We replaced line 7,8 and 9 to just one killer line , line#7 ! Talk about powerful destructuring and spread operators! One last use case that can occur very rarely but worth mentioning is composing new with apply. You are not allowed to do that in ES5 because internally apply makes a call to .call and not a constructor which was what new operator does. You can combine the two using by doing new over a type and then use spread operators while passing args to that type at the same time. We will skip any examples for this usecase.

6. Templates

In the past, we have used several templating engines to build templates in JavaScript. ES6 ships with built-in templates so you might want to avoid other templating overheads for basic scenarios. There are other use cases for templates in ES6 as well. The most basic of all of those is string concatenation. There are 2 ways we have done it over the years in JS. Either use a plus sign or do a hack of using array type's .join() method. Using simple plus operator creates a lot of stuff to be garbage collected because we know that strings are immutable and everytime you plus a string to a string it creates a new string and does not mutate the original ones. Let's look at old ways and how ES6 templating can help us here:

 
 //////////////////////////////////////// 
 //ES5ish Way (but using let ;) )
 ////////////////////////////////////////

 let address = "mycoolweb.com";
 let context = "/user";
 let id = 1000;

 var url1 = "http://" + address + context + "/" + id; 
 var url2 = ["http://",address,context,"/",id].join(''); // a good hack in old days!

 console.log(url1); // http://mycoolweb.com/user/1000
 console.log(url2); // http://mycoolweb.com/user/1000
 

How can ES6 templates help us here?

 
 let address = "mycoolweb.com";
 let context = "/user";
 let id = 1000;

 let url = `http://${address}/${context}/${id}`;

 console.log(url); // http://mycoolweb.com/user/1000
  

Isn't that cleaner? There are few things to notice here if you are new to ES6.

  • Did you notice the backticks ` for opening and closing the template on line 10? That's important. We can not use our normal single or double quotes here.
  • On same line 10., dollar $ sign are used as placeholders to variables named within them. For our example, it is important to understand that these variables should be present within the scope of where the template lives. In our example, protocol, address, context and id all existed in the same scope as the template. If any of the variables referenced in placeholders are not available, a ReferenceError is thrown. Also, ES6 templating engine just replaced placeholders with value of variable. There is no string concatenation going on here and we are not creating lots of immutable strings to be garbage collected.
  • We can have both, container with dollar and curly braces ${} as well as hard-coded like we have fixed `http://` part.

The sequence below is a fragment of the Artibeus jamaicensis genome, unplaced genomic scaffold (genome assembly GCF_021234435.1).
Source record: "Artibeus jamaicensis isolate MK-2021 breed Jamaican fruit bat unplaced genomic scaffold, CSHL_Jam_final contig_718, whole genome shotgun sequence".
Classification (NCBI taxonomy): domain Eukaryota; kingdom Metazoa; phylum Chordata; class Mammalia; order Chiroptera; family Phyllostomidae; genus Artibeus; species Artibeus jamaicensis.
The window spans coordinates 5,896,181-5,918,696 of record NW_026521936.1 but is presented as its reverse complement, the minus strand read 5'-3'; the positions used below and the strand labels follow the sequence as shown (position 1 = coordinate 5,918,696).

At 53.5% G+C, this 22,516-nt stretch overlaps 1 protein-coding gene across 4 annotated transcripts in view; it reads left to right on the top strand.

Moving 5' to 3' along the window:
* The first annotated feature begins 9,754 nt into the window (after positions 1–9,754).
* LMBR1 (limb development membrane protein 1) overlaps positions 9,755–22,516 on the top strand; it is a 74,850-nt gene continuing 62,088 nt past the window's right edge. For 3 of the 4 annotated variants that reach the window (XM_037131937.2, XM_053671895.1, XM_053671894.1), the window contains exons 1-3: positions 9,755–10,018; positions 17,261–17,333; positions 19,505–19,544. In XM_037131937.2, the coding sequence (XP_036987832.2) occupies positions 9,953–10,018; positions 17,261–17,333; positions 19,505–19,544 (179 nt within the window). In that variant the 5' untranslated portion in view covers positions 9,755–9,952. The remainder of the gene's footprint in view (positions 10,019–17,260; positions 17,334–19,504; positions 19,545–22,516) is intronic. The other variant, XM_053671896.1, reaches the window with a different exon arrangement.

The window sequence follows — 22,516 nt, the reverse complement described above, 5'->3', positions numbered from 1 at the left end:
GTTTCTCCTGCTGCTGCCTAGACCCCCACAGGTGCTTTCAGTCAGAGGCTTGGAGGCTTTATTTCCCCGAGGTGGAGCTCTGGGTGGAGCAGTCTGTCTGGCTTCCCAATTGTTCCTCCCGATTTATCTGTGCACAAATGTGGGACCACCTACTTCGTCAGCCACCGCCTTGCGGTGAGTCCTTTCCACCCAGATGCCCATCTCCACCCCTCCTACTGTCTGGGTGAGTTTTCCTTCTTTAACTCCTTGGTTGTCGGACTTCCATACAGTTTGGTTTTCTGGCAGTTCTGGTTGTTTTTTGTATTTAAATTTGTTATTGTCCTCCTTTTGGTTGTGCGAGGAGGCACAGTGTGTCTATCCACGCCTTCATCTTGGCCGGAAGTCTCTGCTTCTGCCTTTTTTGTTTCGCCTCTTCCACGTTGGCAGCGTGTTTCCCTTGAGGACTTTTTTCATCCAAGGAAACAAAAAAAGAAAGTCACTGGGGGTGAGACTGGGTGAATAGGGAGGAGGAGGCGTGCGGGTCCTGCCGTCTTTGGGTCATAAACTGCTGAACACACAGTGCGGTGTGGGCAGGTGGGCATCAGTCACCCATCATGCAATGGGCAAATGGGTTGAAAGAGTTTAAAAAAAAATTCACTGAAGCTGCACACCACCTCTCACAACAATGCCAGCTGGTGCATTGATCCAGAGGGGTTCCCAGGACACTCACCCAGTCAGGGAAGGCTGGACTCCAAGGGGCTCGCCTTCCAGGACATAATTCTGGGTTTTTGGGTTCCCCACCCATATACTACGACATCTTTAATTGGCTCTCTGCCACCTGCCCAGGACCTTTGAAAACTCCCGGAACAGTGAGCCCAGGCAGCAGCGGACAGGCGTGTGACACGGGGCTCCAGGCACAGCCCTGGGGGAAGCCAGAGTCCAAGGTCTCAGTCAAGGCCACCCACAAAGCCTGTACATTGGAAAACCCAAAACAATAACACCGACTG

Another thing that we can do is valid calculations within template placeholders. Let's look at this example.

 
    
 function templateBuilder(x,y){
  return `Sum of ${x} and ${y} is ${x+y}`;
 }
 templateBuilder(10,20);  //Sum of 10 and 20 is 30
 

Let's discuss 2 more advance way of using templates before we wrap up. Starting with Tagged Template Literal. ES6 allows you to associate a tag with templates. A tag is a function that is invoked by the run time. Let's look at an example before we discuss the details.

  
  let x = 100,y=200,z=300;

  function tagBuilder(strings, ...values){
    console.log(strings[0]); // Sum:
    console.log(strings[1]); // ,Product:
    console.log(strings[2]); // 
    console.log(values[0]);// 600
    console.log(values[1]);// 6000000
    console.log(values[2]);// undefined
  }

  tagBuilder `Sum:${x+y+z},Product:${x*y*z}`;
  

We can name the tag function anything we like. We called it "tagBuilder". The first parameter to this function is called parsed template strings. These are the pieces of literal text in that template other than the place holders placed in an array. We called this array "strings" but again, you can name this parameter whatever you like.See line 5 & 6 for results. The second parameter to a tag function is a rest parameter and by now we know that it is an array as well. This array which we named "values" hold values of each placeholder in the template. Our first placeholder is ${x+y+z} and the second one is ${x*y*z}. "values" rest parameter array will contain the result of parsing each of these templates on each index. See line 8 and 9. I also included line 7 and 10 on purpose. Line 7 shows that the first literal text array will return nothing/empty string if we access an index which does not exist. Line 10 indicates that a "undefined" is thrown if we try to access an index not available on our parsed placeholder results array.

tag template functions are powerful. There are thousands of scenarios in which they can be helpful. You can use to HTML encode your template to prevent cross site attacks, you can take template and proper case or upper case them , may be a tag function to help with localization, may be a function to query data from within a template and much more. There is no limitation to what you can do with template tags. You can surely do a lot of useful stuff using this amazing feature of templates in ES6.

Conclusion

In this article we have seen a basic set of ECMA6 (ES6) features including let and const to define values, destructuring to swap and assign values, default and rest parameters, spread operators and last but not the least, a wonderful template syntax built right into ES6. These features overcome shortcomings in older JavaScript and also provide a syntactic sugar to speed up trivial tasks. I am convinced these basic set of features will improve our day to day JavaScript and will make it more expressive, secure and less error-prone.

Feel free to leave a comment, question, suggestion and corrections. Until next time, Happy learning!